Better Call Saul Season 5 Finale: Tense, but Underwhelming

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Better Call Saul Season 5 Finale: Tense, but Underwhelming

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There is an argument to be made that “Bad Choice Road,” Season 5’s penultimate episode, was a better finale than “Something Unforgivable.” To be fair, “Something Unforgivable” wasn’t a bad episode by any stretch. It was—like all good Better Call Saul hours—both tense and emotionally revealing. But as a finale, it felt a little lacking. Ultimately, nothing in this final hour really changed the circumstances introduced in “Bad Choice Road.” Kim is still kinda breaking bad, Jimmy is dealing with the repercussions of being a “friend of the cartel,” and Nacho is looking for a way out of Lalo’s unstable hold.

“Something Unforgivable” did extend these circumstances in new ways; Kim unexpectedly—and ruthlessly—plots Howard’s demise as a lawyer, something that appears to haunt Jimmy (finally, perhaps, realizing the effect his actions have had on Kim, who is notoriously difficult to read). We spend a lot of time with Lalo and Nacho, as the latter anxiously awaits an assassination attempt on the former that would set him (somewhat) free. Jimmy, thanks to the tip Mike gave him, is also hoping for the same. So it wasn’t surprising that Lalo lived, even though the lead-up to the firefight itself was suitably tense.

The problem is, Lalo remains a threat—one we’ve seen and known to fear for awhile now. But I’m not really emotionally invested in him at all. Tony Dalton has been great, bringing a bizarrely charming energy to this latest unhinged Salamanca, but there’s something about knowing he’s ultimately off the board that leaves me cold. Unlikely, say, the fact that Kim and Nacho are not in Breaking Bad, which leaves me in a constant cold sweat.

It’s not that I needed Kim to die or anything to feel like this was a satisfying finale. It’s worse, really (in terms of stress) to have the threat of Lalo lurking just when Jimmy and Kim seem to believe they are free from him. And yet, we have no idea if (as Mike suggested) he’ll even care about Jimmy at this point given that his family was just slaughtered in their home by a tactical team. Kim’s actions against Howard, if they do in fact play out, could be what causes her to split with Jimmy, or be disbarred and leave Albuquerque, or who knows what. It doesn’t have to be a cartel shootout; it could be devastatingly quiet. It probably will be.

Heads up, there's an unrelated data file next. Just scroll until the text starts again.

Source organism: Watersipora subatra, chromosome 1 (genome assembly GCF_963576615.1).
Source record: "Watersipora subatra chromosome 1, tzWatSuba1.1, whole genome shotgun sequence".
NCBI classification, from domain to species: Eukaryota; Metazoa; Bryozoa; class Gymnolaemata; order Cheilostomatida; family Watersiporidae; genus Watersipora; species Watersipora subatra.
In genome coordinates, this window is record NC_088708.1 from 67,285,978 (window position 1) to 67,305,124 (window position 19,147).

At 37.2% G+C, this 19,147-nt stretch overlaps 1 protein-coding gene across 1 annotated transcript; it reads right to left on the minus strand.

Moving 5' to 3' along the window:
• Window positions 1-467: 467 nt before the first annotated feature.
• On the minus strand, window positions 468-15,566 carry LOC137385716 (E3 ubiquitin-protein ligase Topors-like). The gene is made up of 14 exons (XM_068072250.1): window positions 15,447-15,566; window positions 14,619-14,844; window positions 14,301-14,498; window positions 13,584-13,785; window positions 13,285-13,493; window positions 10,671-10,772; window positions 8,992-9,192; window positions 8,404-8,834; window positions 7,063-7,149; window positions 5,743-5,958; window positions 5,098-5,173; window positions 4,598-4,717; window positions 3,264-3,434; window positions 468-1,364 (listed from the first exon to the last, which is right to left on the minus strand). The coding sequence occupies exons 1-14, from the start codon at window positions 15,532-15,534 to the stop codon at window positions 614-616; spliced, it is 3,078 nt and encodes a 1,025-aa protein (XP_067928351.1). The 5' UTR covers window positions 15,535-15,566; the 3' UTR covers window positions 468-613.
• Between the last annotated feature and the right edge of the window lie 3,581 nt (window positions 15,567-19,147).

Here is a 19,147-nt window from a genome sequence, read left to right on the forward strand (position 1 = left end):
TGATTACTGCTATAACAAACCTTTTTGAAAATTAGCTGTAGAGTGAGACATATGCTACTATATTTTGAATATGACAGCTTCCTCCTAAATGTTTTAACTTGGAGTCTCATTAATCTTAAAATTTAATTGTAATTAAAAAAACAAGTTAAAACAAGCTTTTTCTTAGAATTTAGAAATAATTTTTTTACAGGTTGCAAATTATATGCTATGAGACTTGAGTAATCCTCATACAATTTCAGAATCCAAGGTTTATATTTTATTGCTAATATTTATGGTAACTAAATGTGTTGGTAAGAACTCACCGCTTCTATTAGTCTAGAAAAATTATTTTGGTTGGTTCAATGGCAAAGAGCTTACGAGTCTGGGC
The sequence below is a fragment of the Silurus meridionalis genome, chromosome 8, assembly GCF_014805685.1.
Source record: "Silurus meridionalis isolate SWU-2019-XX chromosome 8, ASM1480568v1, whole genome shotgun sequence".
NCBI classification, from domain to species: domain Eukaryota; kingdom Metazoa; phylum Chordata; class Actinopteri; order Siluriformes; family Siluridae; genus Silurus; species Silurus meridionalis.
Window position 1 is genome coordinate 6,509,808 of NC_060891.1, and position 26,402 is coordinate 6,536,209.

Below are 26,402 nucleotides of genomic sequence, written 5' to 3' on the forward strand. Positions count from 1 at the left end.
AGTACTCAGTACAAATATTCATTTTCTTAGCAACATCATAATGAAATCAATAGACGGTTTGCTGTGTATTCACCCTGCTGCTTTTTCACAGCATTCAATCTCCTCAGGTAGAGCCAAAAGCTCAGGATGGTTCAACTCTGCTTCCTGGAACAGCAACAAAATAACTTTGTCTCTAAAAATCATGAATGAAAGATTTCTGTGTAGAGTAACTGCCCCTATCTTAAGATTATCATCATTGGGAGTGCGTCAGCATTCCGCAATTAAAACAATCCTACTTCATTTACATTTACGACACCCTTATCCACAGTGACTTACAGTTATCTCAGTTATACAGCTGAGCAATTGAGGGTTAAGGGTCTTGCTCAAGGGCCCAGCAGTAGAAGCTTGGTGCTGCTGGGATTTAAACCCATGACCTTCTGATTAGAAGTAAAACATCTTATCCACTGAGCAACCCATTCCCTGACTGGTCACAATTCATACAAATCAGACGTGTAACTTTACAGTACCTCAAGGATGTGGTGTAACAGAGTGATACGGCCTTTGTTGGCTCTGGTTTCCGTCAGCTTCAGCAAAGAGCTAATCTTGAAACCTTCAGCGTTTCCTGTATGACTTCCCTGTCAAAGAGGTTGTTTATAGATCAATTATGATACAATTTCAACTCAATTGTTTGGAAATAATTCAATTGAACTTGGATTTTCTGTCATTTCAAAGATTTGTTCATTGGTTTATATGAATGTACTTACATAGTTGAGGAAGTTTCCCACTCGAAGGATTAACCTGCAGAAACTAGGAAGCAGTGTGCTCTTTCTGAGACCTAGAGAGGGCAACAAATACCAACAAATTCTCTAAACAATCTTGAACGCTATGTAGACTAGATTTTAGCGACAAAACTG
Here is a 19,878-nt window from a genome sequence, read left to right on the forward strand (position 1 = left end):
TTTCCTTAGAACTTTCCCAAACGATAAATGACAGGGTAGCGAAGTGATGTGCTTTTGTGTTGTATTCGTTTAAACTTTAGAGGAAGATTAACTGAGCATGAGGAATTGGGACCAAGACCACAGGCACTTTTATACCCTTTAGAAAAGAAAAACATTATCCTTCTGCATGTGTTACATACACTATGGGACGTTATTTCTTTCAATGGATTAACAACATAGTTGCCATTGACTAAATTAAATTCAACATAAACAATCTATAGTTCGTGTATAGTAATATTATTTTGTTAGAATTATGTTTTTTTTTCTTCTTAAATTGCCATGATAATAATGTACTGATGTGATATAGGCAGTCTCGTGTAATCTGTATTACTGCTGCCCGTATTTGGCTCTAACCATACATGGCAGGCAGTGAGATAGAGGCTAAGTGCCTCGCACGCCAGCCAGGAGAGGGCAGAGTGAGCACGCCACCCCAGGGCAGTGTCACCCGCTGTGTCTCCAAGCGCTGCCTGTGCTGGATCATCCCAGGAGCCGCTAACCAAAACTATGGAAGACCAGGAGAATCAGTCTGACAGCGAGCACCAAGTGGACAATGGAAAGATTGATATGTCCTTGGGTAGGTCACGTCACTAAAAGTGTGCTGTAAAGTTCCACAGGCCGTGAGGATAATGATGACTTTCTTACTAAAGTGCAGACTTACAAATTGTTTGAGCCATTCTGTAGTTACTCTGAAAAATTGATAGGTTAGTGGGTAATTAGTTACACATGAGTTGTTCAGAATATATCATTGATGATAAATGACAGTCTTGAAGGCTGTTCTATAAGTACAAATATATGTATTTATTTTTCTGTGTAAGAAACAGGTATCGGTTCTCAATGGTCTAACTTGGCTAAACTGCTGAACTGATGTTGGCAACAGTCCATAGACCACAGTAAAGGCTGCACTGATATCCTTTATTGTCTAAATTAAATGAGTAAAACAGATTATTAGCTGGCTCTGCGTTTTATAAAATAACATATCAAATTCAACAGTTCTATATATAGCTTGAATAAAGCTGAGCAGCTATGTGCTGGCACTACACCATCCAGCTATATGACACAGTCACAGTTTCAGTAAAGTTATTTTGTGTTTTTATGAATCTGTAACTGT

But even the title, “Something Unforgivable,” carried with it a weight the episode didn’t really deliver on. It was teased in a couple of ways—in Kim’s potential actions, in Lalo going after Nacho for his part in the war—but it’s mainly written with a confidence that there is another, final season coming afterwards to unpack all of these things. Imagine if this episode aired without us knowing if the series would get another season. That would be unforgivable!

As a whole, this season of Saul has worked well in showing the rocky start and moral complications of Jimmy’s change to Saul Goodman. The worlds inhabited by Gus, Nacho, Mike, and Jimmy have come closer and closer to together, with the first three now fully overlapping. And, because of the surprising, casual marriage (!) of Jimmy and Kim and the pact that came with it, Kim is now accidentally also “in the game.” But she’s really started to lean into it. As Jimmy has more fully embraced his true Slippin’ Jimmy self personally and professionally, Kim seems to be reconsidering who she is and what her accomplishments mean as well. Mesa Verde was a feather in her cap, but also her albatross. Some of Jimmy’s desire for vengeance against Howard has also come out in her as well. I wrote earlier in the season about how the show has turned into a war for Kim’s soul, and right now the forces of good don’t seem to be winning, even though she seems to be on a valid path of true and self-discovery.

Like all aspects of Better Call Saul, it’s complicated.

Overall, this has still been a great season of one of TV’s best shows. And despite other quibbles about the finale (including its Gene erasure!), it did make me exceptionally ready, and anxious, to see how this story ends: at the start of Breaking Bad, or a Cinnabon in Omaha?

Allison Keene is the TV Editor of Paste Magazine. For more television talk, pop culture chat and general japery, you can follow her @keeneTV

For all the latest TV news, reviews, lists and features, follow @Paste_TV.

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